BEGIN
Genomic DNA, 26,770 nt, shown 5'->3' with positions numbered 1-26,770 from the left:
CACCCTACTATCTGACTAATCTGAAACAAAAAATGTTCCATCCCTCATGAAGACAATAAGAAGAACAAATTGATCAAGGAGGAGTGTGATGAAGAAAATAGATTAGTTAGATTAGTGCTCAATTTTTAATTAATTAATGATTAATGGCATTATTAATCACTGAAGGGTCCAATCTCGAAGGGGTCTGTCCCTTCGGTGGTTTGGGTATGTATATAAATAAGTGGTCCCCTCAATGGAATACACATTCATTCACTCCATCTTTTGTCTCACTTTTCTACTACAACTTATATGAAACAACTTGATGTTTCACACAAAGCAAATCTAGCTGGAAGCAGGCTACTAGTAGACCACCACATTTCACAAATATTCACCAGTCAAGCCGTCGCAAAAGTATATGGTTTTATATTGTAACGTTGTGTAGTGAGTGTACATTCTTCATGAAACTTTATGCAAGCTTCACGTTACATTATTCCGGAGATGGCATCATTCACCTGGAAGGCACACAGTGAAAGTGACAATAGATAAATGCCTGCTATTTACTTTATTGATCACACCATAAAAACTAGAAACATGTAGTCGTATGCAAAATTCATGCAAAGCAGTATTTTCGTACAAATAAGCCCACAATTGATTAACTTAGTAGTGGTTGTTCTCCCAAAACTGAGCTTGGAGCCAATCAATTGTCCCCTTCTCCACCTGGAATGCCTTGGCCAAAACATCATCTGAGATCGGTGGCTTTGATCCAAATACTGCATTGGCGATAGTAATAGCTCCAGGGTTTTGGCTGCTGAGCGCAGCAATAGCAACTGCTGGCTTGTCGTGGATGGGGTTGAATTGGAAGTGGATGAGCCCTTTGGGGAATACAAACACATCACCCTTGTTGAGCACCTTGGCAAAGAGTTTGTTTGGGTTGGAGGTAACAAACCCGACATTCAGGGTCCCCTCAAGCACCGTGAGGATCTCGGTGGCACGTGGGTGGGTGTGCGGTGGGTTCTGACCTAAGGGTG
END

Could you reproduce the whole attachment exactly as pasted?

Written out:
Genomic DNA, 26,770 nt, shown 5'->3' with positions numbered 1-26,770 from the left:
CACCCTACTATCTGACTAATCTGAAACAAAAAATGTTCCATCCCTCATGAAGACAATAAGAAGAACAAATTGATCAAGGAGGAGTGTGATGAAGAAAATAGATTAGTTAGATTAGTGCTCAATTTTTAATTAATTAATGATTAATGGCATTATTAATCACTGAAGGGTCCAATCTCGAAGGGGTCTGTCCCTTCGGTGGTTTGGGTATGTATATAAATAAGTGGTCCCCTCAATGGAATACACATTCATTCACTCCATCTTTTGTCTCACTTTTCTACTACAACTTATATGAAACAACTTGATGTTTCACACAAAGCAAATCTAGCTGGAAGCAGGCTACTAGTAGACCACCACATTTCACAAATATTCACCAGTCAAGCCGTCGCAAAAGTATATGGTTTTATATTGTAACGTTGTGTAGTGAGTGTACATTCTTCATGAAACTTTATGCAAGCTTCACGTTACATTATTCCGGAGATGGCATCATTCACCTGGAAGGCACACAGTGAAAGTGACAATAGATAAATGCCTGCTATTTACTTTATTGATCACACCATAAAAACTAGAAACATGTAGTCGTATGCAAAATTCATGCAAAGCAGTATTTTCGTACAAATAAGCCCACAATTGATTAACTTAGTAGTGGTTGTTCTCCCAAAACTGAGCTTGGAGCCAATCAATTGTCCCCTTCTCCACCTGGAATGCCTTGGCCAAAACATCATCTGAGATCGGTGGCTTTGATCCAAATACTGCATTGGCGATAGTAATAGCTCCAGGGTTTTGGCTGCTGAGCGCAGCAATAGCAACTGCTGGCTTGTCGTGGATGGGGTTGAATTGGAAGTGGATGAGCCCTTTGGGGAATACAAACACATCACCCTTGTTGAGCACCTTGGCAAAGAGTTTGTTTGGGTTGGAGGTAACAAACCCGACATTCAGGGTCCCCTCAAGCACCGTGAGGATCTCGGTGGCACGTGGGTGGGTGTGCGGTGGGTTCTGACCTAAGGGTG